Ethical Praxis Discourse: Theatre, Education, Therapy, and Activism

How can socially-engaged and educational theatre/drama ethically serve marginalized and vulnerable populations? As Chair of this panel including Ashley Forman, David Montgomery, and Juliana Saxton, we explored answers and unearthed deeper questions at the American Alliance for Theatre and Education conference in Denver, CO.
Despite our best intentions, the terrain at the intersections of theory/practice and aesthetics/instrumentality can shift unpredictably, and we risk undermining the very populations we aim to empower.  Our discussion gained firmer footing through a series of subquestions to navigate overlaps, boundaries, and interstices found at this junction:
  • When does our work become too emotional or too personal?
  • What is the difference between therapy and therapeutic?
  • How are at-risk populations’ needs addressed?
  • How can we train facilitators and artists to manage these ethical dilemmas?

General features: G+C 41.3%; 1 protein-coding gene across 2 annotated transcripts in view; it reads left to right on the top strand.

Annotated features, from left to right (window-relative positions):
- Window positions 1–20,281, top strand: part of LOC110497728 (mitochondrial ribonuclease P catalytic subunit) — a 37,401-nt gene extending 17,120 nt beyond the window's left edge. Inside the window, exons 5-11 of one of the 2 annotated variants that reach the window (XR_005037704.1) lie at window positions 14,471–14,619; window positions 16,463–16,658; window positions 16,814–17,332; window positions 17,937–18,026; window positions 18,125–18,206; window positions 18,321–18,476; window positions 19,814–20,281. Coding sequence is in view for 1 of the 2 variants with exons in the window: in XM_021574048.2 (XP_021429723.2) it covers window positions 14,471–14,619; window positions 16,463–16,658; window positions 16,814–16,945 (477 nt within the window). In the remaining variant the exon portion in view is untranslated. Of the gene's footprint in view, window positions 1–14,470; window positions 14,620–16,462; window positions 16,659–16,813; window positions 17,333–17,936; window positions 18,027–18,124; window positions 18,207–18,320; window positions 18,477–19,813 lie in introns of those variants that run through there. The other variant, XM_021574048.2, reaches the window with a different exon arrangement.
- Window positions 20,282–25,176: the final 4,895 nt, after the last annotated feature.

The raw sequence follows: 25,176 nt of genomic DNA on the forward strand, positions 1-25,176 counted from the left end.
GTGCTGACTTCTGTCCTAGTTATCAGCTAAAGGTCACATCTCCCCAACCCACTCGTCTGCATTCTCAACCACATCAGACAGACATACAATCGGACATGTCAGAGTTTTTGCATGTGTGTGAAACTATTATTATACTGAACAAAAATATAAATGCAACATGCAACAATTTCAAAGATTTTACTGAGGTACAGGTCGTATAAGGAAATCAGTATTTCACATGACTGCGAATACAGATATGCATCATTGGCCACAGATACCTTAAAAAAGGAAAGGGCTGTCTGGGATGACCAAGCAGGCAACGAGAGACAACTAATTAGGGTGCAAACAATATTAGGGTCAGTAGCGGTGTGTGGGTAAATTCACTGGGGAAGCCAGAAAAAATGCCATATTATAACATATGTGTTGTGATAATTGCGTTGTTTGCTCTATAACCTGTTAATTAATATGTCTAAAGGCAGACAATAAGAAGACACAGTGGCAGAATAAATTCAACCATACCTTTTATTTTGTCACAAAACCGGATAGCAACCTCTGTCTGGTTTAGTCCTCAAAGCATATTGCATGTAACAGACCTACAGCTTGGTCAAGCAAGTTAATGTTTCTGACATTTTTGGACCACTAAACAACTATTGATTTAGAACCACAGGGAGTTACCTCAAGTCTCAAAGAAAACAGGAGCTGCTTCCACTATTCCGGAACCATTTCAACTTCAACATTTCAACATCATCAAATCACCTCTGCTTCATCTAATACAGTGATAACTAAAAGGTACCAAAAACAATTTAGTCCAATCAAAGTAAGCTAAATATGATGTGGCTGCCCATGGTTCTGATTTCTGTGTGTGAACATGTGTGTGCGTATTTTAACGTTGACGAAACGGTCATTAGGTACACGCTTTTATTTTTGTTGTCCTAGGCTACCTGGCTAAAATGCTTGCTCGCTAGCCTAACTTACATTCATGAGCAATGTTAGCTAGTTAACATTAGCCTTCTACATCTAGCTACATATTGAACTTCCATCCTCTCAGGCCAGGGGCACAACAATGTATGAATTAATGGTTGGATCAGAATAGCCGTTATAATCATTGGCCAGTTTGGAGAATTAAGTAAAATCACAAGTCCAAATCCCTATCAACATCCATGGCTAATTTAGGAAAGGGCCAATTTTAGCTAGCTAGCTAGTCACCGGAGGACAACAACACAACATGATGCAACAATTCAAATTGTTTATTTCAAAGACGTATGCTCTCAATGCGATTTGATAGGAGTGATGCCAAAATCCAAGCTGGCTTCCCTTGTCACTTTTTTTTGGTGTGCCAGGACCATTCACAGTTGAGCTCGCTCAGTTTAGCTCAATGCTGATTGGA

Our format also decentralized the discussion away from traditional didactics and democratized the discourse through Weaver’s “Long Table” experimental public forum: Concentric circles of chairs surrounded a single table covered with paper, with its own collection of chairs, occupied in part, by the hosts. Microphones and refreshments also adorned the table.  At any time, attendees were invited to fill the remaining chairs, and augment–or shift–the conversation.  In action, the Long Table became a metaphor for radical inclusion as we shared the fruits of our labors, collectively addressed the problems posed, and dramatically built community ties.
Etiquette for participation was read aloud and distributed to each participant:
There is no beginning
It is a performance of a breakfast, lunch or dinner
Those seated at the table are the performers  
The menu is up to you 
Talk is the only course
There is no hostess 
It is a democracy  
To participate, take a seat at the table  
If the table is full, you can request a seat
Once you leave the table you can come back  
There can be silence 
You can break the silence with a question
You can write your questions on the table
There can be laughter  
There is no conclusion